If you’re looking for a deep-dive into the historical performance of consumer staple stocks, I recommend this article from The Investor Field Guide.
Although historical returns can’t predict future returns, it seems safe to assume that consumer staples and health care stocks will continue to be resilient to market drops in the future simply because individuals will always need health care and basic living essentials no matter how the economy or the stock market is performing.
It also seems safe to assume that information technology will continue to be the most volatile sector moving forward simply because tech companies have the potential to scale much faster and larger than traditional companies. This naturally leads to extreme booms and busts in the stock prices of these companies.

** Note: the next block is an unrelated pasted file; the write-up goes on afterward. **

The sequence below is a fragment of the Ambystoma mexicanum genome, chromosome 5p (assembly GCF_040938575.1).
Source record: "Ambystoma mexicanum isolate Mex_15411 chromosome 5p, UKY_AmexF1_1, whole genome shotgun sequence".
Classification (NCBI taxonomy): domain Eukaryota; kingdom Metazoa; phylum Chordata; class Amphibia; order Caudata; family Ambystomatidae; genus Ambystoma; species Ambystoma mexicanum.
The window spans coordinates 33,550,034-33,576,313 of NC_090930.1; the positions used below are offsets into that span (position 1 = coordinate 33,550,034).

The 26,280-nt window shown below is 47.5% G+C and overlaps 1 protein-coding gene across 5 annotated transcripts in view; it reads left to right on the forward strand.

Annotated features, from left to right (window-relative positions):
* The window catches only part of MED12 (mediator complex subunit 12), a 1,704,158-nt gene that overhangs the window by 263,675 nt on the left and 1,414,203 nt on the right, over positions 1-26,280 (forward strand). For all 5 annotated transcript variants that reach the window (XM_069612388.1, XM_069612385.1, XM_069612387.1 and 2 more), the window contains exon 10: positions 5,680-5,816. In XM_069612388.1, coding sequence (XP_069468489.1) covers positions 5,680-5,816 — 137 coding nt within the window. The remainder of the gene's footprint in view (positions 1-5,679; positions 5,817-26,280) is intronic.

As an individual investor, you can make bets on which individual sectors will perform best in the future by simply investing in specific sector index funds. This offers the advantage of being able to bet on an entire sector rather than an individual stock.
Or if you’re interested in keeping your investing strategy, you can simply invest in total stock market funds which allows you to gain exposure to every individual stock in the stock market. We saw from this analysis that the total stock market tends to deliver higher returns than most individual sectors while also providing lower volatility than most sectors.
Full Disclosure: Nothing on this site should ever be considered to be advice, research or an invitation to buy or sell any securities, please see my Terms & Conditions page for a full disclaimer.